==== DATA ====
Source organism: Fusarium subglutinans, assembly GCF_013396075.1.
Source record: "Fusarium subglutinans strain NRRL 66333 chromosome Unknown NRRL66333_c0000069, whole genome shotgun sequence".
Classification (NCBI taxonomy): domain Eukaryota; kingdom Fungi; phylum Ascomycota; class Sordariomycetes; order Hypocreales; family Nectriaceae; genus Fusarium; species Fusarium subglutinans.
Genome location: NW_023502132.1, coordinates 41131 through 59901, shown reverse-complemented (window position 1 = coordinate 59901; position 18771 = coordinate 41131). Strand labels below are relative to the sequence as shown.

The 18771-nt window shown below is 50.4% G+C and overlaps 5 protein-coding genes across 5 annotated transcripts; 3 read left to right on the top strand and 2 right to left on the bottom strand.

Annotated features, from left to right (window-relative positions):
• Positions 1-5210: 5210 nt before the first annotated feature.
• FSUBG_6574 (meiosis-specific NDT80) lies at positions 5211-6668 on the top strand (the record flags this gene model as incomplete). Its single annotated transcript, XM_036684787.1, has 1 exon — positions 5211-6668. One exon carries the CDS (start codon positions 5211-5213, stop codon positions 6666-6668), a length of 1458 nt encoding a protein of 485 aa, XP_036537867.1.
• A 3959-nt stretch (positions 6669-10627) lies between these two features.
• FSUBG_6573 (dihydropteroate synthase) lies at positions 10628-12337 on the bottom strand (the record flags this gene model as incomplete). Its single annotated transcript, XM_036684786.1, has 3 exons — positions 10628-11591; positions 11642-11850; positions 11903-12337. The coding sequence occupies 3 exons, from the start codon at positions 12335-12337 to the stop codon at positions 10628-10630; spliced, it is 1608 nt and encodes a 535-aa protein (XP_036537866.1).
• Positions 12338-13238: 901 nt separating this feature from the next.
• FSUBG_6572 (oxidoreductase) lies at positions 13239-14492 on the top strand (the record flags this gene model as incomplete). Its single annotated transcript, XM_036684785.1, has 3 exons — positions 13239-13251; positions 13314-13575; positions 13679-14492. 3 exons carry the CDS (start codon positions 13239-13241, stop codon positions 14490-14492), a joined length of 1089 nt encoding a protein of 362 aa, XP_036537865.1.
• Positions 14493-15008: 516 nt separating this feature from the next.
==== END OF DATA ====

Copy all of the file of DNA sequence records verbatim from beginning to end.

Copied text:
Source organism: Fusarium subglutinans, assembly GCF_013396075.1.
Source record: "Fusarium subglutinans strain NRRL 66333 chromosome Unknown NRRL66333_c0000069, whole genome shotgun sequence".
Classification (NCBI taxonomy): domain Eukaryota; kingdom Fungi; phylum Ascomycota; class Sordariomycetes; order Hypocreales; family Nectriaceae; genus Fusarium; species Fusarium subglutinans.
Genome location: NW_023502132.1, coordinates 41131 through 59901, shown reverse-complemented (window position 1 = coordinate 59901; position 18771 = coordinate 41131). Strand labels below are relative to the sequence as shown.

The 18771-nt window shown below is 50.4% G+C and overlaps 5 protein-coding genes across 5 annotated transcripts; 3 read left to right on the top strand and 2 right to left on the bottom strand.

Annotated features, from left to right (window-relative positions):
• Positions 1-5210: 5210 nt before the first annotated feature.
• FSUBG_6574 (meiosis-specific NDT80) lies at positions 5211-6668 on the top strand (the record flags this gene model as incomplete). Its single annotated transcript, XM_036684787.1, has 1 exon — positions 5211-6668. One exon carries the CDS (start codon positions 5211-5213, stop codon positions 6666-6668), a length of 1458 nt encoding a protein of 485 aa, XP_036537867.1.
• A 3959-nt stretch (positions 6669-10627) lies between these two features.
• FSUBG_6573 (dihydropteroate synthase) lies at positions 10628-12337 on the bottom strand (the record flags this gene model as incomplete). Its single annotated transcript, XM_036684786.1, has 3 exons — positions 10628-11591; positions 11642-11850; positions 11903-12337. The coding sequence occupies 3 exons, from the start codon at positions 12335-12337 to the stop codon at positions 10628-10630; spliced, it is 1608 nt and encodes a 535-aa protein (XP_036537866.1).
• Positions 12338-13238: 901 nt separating this feature from the next.
• FSUBG_6572 (oxidoreductase) lies at positions 13239-14492 on the top strand (the record flags this gene model as incomplete). Its single annotated transcript, XM_036684785.1, has 3 exons — positions 13239-13251; positions 13314-13575; positions 13679-14492. 3 exons carry the CDS (start codon positions 13239-13241, stop codon positions 14490-14492), a joined length of 1089 nt encoding a protein of 362 aa, XP_036537865.1.
• Positions 14493-15008: 516 nt separating this feature from the next.